My college career has been fast and furious. I have been impatient, and unsatisfied with the status quo. I have known what I wanted, and I have fought tooth and nail to pursue my goals and dreams.
Before I even started at Western Michigan, I knew that the Western Herald was going to be a big part of my college career. I had spent much of high school as a reporter and editor. I couldn’t imagine doing anything different. I’d emailed an editor and secured a spot before classes had begun.
I started as a staff reporter, covering topics like politics and student government. I knew that I would eventually rise through the ranks to garner more journalism experience, but I wanted it then. I wanted to do more within the crazy career I’d chosen, and I was unsatisfied with the number of journalism classes I was able to take. I was fired up. Instead of simply steaming about it, I channeled my energy into a competitive fellowship application.
I got in. I got in, and I traveled to the National Association of Black Journalists 2017 convention in New Orleans. There, I was exposed to amazing journalists and the empowering feeling of being surrounded by journalists that looked like me. I returned to Western that fall, as assistant news editor, even more inspired than I had previously been.
In my new leadership position, my passion for the Herald and student media slowly became tinged with the realization that everything was not perfect. Our news gathering skills needed improvement, our social media presence was lacking, our website was stuck in the 20th century, and we aren’t as diverse as we should be.
Notably, I lead the Herald’s effort to join the national Save Student Newsrooms movement, which highlighted the importance of campus newsrooms, and the value in continuing to support them with funding and readership. Not everyone was a fan of the ‘airing of dirty laundry,’ if you will, but I believed, and believe, that an entity cannot get better without acknowledging that it needs help. Early this year, we learned that our editorial placed first in the Michigan Press Association college newspaper contest, over editorials from other larger newsrooms.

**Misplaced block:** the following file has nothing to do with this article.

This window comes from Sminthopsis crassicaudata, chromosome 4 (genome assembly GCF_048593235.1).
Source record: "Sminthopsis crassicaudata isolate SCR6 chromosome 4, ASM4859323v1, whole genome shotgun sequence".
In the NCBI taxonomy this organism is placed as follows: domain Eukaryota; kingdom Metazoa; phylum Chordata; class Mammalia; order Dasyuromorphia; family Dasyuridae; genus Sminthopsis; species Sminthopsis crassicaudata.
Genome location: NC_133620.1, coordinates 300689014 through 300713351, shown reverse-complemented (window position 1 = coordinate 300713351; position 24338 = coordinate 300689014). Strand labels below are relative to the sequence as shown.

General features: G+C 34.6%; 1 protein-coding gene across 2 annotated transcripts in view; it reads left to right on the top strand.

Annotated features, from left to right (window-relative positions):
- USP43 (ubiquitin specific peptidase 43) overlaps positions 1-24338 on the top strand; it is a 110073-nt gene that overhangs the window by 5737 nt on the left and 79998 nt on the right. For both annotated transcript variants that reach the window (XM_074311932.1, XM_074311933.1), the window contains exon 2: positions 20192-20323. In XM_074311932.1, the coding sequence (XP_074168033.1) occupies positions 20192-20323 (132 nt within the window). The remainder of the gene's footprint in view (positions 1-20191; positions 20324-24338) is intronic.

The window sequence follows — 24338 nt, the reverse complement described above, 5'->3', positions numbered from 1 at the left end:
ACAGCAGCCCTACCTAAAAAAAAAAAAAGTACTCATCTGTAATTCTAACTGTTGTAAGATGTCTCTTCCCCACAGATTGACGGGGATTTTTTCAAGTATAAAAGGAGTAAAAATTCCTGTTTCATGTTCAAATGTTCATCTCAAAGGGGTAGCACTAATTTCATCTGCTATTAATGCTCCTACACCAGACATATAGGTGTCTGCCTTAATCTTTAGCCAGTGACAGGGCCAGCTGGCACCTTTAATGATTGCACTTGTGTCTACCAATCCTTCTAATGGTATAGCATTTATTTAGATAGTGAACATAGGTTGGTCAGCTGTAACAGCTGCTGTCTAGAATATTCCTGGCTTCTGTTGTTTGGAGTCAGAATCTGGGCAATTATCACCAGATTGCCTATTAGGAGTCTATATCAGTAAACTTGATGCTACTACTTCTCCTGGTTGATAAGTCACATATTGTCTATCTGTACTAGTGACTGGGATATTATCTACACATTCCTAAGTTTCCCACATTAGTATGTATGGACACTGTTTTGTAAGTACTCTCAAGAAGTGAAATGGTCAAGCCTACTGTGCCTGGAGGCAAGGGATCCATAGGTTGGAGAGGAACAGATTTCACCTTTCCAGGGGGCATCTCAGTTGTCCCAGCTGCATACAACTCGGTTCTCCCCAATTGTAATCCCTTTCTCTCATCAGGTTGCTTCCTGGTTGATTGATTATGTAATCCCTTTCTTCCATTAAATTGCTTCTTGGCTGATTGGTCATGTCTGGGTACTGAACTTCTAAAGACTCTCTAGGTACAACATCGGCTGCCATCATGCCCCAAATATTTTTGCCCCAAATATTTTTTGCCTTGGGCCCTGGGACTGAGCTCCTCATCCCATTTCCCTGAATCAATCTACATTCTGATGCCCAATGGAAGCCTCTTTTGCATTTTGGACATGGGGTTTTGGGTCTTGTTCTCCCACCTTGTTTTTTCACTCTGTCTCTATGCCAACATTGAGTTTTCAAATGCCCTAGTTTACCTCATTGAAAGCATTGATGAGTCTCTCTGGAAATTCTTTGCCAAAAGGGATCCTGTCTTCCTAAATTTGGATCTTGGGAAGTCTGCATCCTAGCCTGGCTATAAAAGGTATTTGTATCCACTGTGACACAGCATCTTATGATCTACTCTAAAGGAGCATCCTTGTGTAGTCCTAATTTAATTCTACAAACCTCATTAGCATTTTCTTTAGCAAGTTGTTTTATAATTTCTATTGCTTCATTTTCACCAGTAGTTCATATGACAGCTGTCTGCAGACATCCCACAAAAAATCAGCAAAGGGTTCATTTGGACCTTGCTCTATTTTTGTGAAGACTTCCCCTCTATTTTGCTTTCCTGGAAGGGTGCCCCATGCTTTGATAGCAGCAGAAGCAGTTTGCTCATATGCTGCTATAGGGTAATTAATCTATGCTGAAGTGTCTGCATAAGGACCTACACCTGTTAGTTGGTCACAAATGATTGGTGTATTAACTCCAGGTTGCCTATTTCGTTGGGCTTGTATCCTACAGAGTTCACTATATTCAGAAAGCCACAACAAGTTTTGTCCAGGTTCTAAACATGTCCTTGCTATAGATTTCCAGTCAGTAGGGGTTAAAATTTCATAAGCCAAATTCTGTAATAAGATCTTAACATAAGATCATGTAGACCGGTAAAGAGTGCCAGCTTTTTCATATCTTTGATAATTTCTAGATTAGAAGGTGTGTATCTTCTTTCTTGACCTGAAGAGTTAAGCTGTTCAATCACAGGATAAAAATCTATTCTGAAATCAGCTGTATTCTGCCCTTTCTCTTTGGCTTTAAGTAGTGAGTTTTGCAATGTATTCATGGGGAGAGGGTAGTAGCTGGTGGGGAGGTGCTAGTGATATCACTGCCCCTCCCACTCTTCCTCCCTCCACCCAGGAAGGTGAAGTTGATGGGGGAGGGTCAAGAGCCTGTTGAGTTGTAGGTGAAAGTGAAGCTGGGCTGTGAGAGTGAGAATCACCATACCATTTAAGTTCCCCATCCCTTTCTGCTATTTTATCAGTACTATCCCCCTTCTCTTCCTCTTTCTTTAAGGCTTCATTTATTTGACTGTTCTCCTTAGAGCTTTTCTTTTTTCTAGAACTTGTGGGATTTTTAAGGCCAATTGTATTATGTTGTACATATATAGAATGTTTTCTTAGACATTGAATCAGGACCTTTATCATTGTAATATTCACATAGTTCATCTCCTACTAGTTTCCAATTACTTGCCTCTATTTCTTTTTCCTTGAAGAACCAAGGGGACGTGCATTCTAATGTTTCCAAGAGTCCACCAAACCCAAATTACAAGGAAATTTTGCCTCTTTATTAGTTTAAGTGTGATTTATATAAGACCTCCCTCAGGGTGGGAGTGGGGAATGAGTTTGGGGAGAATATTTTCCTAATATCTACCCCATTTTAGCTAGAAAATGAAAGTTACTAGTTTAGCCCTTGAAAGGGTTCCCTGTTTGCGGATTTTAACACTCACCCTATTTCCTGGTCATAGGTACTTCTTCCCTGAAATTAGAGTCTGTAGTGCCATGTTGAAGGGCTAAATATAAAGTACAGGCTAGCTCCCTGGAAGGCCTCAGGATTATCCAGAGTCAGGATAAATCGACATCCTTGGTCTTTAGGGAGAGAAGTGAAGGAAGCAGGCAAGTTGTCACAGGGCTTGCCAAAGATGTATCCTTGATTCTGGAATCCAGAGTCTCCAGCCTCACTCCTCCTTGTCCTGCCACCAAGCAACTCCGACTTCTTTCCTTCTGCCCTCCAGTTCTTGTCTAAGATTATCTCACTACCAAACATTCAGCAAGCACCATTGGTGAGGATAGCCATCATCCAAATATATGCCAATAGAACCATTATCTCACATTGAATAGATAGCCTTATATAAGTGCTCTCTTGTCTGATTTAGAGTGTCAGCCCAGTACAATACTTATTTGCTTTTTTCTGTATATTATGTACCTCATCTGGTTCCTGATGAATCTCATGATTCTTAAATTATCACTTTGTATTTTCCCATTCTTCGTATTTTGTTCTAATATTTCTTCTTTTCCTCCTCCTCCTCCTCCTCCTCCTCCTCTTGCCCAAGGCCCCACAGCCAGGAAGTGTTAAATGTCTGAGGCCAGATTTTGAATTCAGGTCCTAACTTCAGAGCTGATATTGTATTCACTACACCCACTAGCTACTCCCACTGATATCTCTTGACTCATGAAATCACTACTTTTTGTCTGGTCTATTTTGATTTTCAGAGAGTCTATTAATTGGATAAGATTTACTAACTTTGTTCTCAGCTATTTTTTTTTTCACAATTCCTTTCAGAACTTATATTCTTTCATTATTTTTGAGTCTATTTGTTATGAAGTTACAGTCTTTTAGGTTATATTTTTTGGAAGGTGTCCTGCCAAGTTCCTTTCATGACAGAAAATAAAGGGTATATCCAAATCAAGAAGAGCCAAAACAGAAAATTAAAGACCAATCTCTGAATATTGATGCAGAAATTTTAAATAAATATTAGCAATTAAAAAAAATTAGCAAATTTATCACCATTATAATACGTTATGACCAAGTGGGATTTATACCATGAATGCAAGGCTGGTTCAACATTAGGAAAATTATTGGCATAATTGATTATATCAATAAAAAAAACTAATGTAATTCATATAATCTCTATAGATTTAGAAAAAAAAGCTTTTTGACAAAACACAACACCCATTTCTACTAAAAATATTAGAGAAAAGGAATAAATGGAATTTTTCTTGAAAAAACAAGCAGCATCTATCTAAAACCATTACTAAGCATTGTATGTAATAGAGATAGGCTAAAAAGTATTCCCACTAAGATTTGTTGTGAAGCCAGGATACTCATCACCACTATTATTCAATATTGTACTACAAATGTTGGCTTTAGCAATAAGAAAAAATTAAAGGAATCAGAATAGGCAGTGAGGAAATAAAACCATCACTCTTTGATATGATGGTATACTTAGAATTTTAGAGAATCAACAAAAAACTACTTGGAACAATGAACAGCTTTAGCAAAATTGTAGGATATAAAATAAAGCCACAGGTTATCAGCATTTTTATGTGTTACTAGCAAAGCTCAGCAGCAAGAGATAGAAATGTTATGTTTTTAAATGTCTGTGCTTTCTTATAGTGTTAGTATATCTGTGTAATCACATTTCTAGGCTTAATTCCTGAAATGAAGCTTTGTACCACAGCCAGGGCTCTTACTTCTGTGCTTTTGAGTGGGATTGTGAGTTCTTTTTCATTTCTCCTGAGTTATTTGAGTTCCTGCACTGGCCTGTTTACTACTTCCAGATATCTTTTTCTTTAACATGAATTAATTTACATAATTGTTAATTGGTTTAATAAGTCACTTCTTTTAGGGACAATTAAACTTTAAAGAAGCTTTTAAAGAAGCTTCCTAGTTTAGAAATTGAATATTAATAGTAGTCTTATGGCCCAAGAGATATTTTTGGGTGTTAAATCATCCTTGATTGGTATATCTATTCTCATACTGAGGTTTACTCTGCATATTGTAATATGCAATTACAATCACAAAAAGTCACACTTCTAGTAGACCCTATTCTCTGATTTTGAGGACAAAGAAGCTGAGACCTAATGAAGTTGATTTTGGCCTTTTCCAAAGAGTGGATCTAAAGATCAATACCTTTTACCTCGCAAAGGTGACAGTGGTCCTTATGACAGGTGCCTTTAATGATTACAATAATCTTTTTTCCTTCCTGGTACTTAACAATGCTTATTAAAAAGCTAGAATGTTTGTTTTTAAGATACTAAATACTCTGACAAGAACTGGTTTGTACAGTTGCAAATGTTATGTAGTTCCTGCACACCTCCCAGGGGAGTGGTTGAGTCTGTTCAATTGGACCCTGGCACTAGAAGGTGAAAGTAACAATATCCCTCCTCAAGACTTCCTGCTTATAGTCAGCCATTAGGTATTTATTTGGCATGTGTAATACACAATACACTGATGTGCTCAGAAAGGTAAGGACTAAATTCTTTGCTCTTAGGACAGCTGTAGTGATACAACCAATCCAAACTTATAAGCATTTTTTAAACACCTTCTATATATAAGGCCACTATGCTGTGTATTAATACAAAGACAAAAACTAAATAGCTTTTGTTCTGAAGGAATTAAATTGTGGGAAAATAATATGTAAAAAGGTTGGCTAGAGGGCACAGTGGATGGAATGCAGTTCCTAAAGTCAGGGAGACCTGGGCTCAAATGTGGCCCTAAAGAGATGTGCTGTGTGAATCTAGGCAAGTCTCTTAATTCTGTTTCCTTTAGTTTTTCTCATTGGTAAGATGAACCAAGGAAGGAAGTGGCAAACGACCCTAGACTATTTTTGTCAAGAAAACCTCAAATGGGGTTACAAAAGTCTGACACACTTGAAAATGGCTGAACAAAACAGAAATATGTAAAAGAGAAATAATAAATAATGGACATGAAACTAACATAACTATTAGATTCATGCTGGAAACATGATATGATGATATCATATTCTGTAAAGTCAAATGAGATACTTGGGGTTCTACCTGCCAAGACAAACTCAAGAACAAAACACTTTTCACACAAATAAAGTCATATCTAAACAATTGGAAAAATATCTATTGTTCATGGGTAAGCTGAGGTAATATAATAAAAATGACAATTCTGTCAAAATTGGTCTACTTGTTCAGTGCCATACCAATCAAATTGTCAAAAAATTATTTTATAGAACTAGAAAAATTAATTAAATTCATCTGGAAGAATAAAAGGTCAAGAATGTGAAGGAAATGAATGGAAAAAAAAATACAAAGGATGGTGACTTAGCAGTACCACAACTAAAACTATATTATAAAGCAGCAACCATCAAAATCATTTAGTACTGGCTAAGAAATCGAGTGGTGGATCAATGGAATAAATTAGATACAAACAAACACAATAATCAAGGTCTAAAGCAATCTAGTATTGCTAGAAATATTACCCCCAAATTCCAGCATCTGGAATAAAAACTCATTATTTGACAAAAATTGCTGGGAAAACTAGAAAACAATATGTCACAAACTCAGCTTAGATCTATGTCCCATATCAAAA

Last summer, I secured my first internship at The Flint Journal, an experience that rivals the Herald in terms of professional and personal growth. I was able to run around town with my notebook and a multitude of pens, telling stories outside of the context of student media. I covered a day of the Flint water crisis hearings, I wrote a fun story about a swearing, drinking yoga class that was shared more than 12,000 times, and I wrote about a local skatepark in disrepair. I had the time of my life, and coming back to campus wasn’t easy.
I was back, this time as news editor, but between my internship, and a short-term study abroad experience I’d embarked on earlier in the year, it wasn’t the same. I kept my head down, worked closely with our e-chief Mikhayla to keep the lights on, if you will. I am especially proud to have worked with our next e-chief Sam on improving the Herald’s digital presence, something that was sorely needed. I’m proud of the stories I wrote too, but much of my pride came from finally getting my news section closer to where I believe it needs to be.